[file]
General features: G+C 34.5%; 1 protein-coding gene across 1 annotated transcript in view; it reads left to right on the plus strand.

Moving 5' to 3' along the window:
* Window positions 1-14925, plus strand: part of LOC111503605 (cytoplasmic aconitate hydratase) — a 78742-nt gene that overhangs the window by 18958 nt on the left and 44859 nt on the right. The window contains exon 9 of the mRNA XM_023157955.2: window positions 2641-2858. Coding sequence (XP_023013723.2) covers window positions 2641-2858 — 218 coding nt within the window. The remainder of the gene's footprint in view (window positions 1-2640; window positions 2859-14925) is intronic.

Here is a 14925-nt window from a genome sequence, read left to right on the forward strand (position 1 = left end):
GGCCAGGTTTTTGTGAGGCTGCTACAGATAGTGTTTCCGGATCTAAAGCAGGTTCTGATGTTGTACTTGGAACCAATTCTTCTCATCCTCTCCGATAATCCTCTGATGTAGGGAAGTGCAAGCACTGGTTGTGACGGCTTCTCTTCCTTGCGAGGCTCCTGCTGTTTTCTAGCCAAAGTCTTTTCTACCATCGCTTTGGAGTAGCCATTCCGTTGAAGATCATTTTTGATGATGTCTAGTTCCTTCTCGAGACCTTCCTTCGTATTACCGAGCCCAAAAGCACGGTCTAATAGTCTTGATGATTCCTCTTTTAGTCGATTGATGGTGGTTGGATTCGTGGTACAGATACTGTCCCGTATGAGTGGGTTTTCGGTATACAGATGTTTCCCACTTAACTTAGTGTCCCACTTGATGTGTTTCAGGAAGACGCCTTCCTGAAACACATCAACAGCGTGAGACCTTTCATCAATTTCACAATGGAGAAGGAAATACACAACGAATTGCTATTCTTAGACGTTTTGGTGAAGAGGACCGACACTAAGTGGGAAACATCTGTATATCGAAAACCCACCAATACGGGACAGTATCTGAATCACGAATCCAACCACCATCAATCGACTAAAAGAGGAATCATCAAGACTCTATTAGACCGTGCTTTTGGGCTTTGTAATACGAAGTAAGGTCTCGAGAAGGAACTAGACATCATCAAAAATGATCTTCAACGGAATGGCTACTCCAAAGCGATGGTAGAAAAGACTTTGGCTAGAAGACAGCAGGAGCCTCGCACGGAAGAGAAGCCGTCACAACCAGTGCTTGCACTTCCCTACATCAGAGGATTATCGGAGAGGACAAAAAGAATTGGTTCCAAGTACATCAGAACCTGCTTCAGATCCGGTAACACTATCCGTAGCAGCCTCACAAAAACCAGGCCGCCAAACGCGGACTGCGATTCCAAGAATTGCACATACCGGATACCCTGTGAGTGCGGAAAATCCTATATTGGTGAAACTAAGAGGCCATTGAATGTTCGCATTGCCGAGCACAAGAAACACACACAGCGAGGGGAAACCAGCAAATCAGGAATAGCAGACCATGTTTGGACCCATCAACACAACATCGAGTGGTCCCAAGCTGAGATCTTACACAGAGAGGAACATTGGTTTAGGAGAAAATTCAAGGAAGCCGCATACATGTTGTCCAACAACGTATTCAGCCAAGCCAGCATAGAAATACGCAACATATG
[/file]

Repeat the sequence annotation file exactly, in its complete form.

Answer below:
General features: G+C 34.5%; 1 protein-coding gene across 1 annotated transcript in view; it reads left to right on the plus strand.

Moving 5' to 3' along the window:
* Window positions 1-14925, plus strand: part of LOC111503605 (cytoplasmic aconitate hydratase) — a 78742-nt gene that overhangs the window by 18958 nt on the left and 44859 nt on the right. The window contains exon 9 of the mRNA XM_023157955.2: window positions 2641-2858. Coding sequence (XP_023013723.2) covers window positions 2641-2858 — 218 coding nt within the window. The remainder of the gene's footprint in view (window positions 1-2640; window positions 2859-14925) is intronic.

Here is a 14925-nt window from a genome sequence, read left to right on the forward strand (position 1 = left end):
GGCCAGGTTTTTGTGAGGCTGCTACAGATAGTGTTTCCGGATCTAAAGCAGGTTCTGATGTTGTACTTGGAACCAATTCTTCTCATCCTCTCCGATAATCCTCTGATGTAGGGAAGTGCAAGCACTGGTTGTGACGGCTTCTCTTCCTTGCGAGGCTCCTGCTGTTTTCTAGCCAAAGTCTTTTCTACCATCGCTTTGGAGTAGCCATTCCGTTGAAGATCATTTTTGATGATGTCTAGTTCCTTCTCGAGACCTTCCTTCGTATTACCGAGCCCAAAAGCACGGTCTAATAGTCTTGATGATTCCTCTTTTAGTCGATTGATGGTGGTTGGATTCGTGGTACAGATACTGTCCCGTATGAGTGGGTTTTCGGTATACAGATGTTTCCCACTTAACTTAGTGTCCCACTTGATGTGTTTCAGGAAGACGCCTTCCTGAAACACATCAACAGCGTGAGACCTTTCATCAATTTCACAATGGAGAAGGAAATACACAACGAATTGCTATTCTTAGACGTTTTGGTGAAGAGGACCGACACTAAGTGGGAAACATCTGTATATCGAAAACCCACCAATACGGGACAGTATCTGAATCACGAATCCAACCACCATCAATCGACTAAAAGAGGAATCATCAAGACTCTATTAGACCGTGCTTTTGGGCTTTGTAATACGAAGTAAGGTCTCGAGAAGGAACTAGACATCATCAAAAATGATCTTCAACGGAATGGCTACTCCAAAGCGATGGTAGAAAAGACTTTGGCTAGAAGACAGCAGGAGCCTCGCACGGAAGAGAAGCCGTCACAACCAGTGCTTGCACTTCCCTACATCAGAGGATTATCGGAGAGGACAAAAAGAATTGGTTCCAAGTACATCAGAACCTGCTTCAGATCCGGTAACACTATCCGTAGCAGCCTCACAAAAACCAGGCCGCCAAACGCGGACTGCGATTCCAAGAATTGCACATACCGGATACCCTGTGAGTGCGGAAAATCCTATATTGGTGAAACTAAGAGGCCATTGAATGTTCGCATTGCCGAGCACAAGAAACACACACAGCGAGGGGAAACCAGCAAATCAGGAATAGCAGACCATGTTTGGACCCATCAACACAACATCGAGTGGTCCCAAGCTGAGATCTTACACAGAGAGGAACATTGGTTTAGGAGAAAATTCAAGGAAGCCGCATACATGTTGTCCAACAACGTATTCAGCCAAGCCAGCATAGAAATACGCAACATATG